Closing arguments in Rosenberg v. Merck were heard today in Atlantic City, New Jersey. Defense attorney Christy Jones, of Butler Snow, went first.
According to Ms. Jones, Merck did not know at the time of the alleged failure to warn that Fosamax posed a risk of osteonecrosis of the jaw, and still does not know whether a causal relationship exists. Merck was not even certain that Ms. Rosenberg suffered from osteonecrosis, as opposed to osteomyelitis.
Ms. Jones told the jury that Merck started studying Fosamax in 1988, and conducted 150+ studies on animals, and 125+ clinical studies in humans. 17,000 people had taken Fosamax in these studies, and there was not a single report of bone necrosis.
Some studies had even shown a favorable effect on the jaw, said Ms. Jones, so Merck actually did periodontal studies because they thought they might discover a beneficial effect. But there was no early evidence that Fosamax caused bone cells to die.
The first report of osteonecrosis was in September, 2003, which involved a cancer patient taking alendronate intravenously. It wasn't until 2006, said Ms. Jones, that Merck received information about osteonocrosis of the jaw.
Ms. Jones challenged the jury to compare the recommended 2005 label with the label eventually approved and predicted they would conclude that removing the word "orally" did not water down the warning. Moreover, in October 2005, Merck responded to Dr. Somers' request for information and directly advised her of the risk of ONJ while on biphosphonate therapy, and Dr. Somers continued to prescribe it.
Finally, said Ms. Jones, no causal relationship has been established between oral bisphosphonates like Fosamax and osteonecrosis of the jaw. Maybe, said Ms. Jones, some day in the future we'll be able to understand whether there is a relationship between Fosamax and ONJ, but not now, because ONJ has many causes.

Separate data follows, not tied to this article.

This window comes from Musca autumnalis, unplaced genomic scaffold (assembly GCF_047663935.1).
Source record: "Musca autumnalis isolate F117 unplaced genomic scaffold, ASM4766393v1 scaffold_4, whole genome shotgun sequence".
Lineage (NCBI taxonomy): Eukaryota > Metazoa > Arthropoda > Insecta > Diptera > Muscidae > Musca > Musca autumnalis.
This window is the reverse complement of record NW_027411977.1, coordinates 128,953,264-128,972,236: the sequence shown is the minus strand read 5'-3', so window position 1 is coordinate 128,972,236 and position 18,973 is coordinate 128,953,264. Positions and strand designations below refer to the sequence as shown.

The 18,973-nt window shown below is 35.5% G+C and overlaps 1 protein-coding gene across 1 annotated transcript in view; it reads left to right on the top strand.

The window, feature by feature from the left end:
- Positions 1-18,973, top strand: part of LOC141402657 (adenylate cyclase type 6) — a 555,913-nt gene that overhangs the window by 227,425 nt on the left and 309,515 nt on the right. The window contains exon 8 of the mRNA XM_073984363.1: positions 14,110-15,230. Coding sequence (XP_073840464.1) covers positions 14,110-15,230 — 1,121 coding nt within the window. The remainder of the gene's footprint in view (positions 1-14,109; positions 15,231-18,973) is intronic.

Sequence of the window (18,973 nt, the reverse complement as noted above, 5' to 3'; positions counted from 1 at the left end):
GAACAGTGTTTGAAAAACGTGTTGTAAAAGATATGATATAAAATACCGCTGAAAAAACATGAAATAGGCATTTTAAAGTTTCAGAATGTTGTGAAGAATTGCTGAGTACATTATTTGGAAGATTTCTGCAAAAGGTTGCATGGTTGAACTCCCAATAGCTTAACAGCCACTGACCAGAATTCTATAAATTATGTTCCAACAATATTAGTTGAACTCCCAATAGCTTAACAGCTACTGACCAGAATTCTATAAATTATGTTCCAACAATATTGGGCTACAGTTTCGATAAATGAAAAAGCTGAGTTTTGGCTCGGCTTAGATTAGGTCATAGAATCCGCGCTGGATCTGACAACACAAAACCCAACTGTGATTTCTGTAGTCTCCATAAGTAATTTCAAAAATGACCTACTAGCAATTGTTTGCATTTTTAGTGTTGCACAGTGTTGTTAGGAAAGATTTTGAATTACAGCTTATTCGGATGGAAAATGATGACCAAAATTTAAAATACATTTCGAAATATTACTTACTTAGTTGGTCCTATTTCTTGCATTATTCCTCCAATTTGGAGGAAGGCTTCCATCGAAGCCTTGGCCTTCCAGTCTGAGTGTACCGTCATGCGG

For the plaintiff, Paul Sizemore of the Sizemore Law Firm told the jury, "We're here because Fosamax killed a piece of Ms. Rosenberg's jaw, and Merck new it could happen, and didn't warn about it... Merck new that this drug could cause jaw bone death, and it did, in my client."
According to Mr. Sizemore, Merck did not warn in 1999, when Ms. Rosenberg began her treatment, nor did they warn when Ms. Rosenberg's prescribing physician, Dr. Debra Somers, continued prescribing Fosamax in March 2005. At that point, Ms. Rosenberg was no longer osteporitic, and was only mildly osteopenic, and should have stopped taking the drug. Dr. Somers testified that she would have warned her patient if she had known of the risk.
Merck finally "warned" Dr. Somers in October 2005, said Mr. Sizemore, because Dr. Somers found out about the risks on her own and asked a sales rep. But the rep had been instructed by Merck not to discuss the risk of osteonecrosis. Instead, Merck sent Dr. Somers a written response, but this alleged warning in October 2005 claimed that there had been no reports of ONJ associated with Fosamax use, even though Merck had internally acknowledged 80 adverse reports in June 2005.
In fact, said Mr. Sizemore, Merck had a report of bare exposed jaw bone as an adverse event as early as 1999, and there were subsequently other adverse event reports involving the jaw.
Health Canada had recommended that Merck issue an ONJ warning for oral biphosphonates in December 2004. The US FDA had also indicated a risk in 2004, and Merck's own scientists noticed the ONJ reports in 2004 and in 2005 said that the risk of ONJ "must be there." Moreover, said Mr. Sizemore, Merck told its own consultants in June 2005 that there was a "definite link" with osteonecrosis, and that underreporting was a certainty. Therefore, Mr. Sizemore concluded, Merck knew there was a problem with Fosamax, and nonetheles first refused to warn, and then downplayed their warning.
As for damages, Mr. Sizemore reminded the jury that Ms. Rosenberg had undergone five surgeries involving filing, scraping, and drilling away the dead bone. Bone death, he said, involved the same kind of chronic severe bone pain experienced by cancer patients. Even after the fifth surgery, said Mr. Sizemore, Ms. Rosenberg continued to suffer bone loss.
Jurors will begin deliberating Thursday morning at 9am.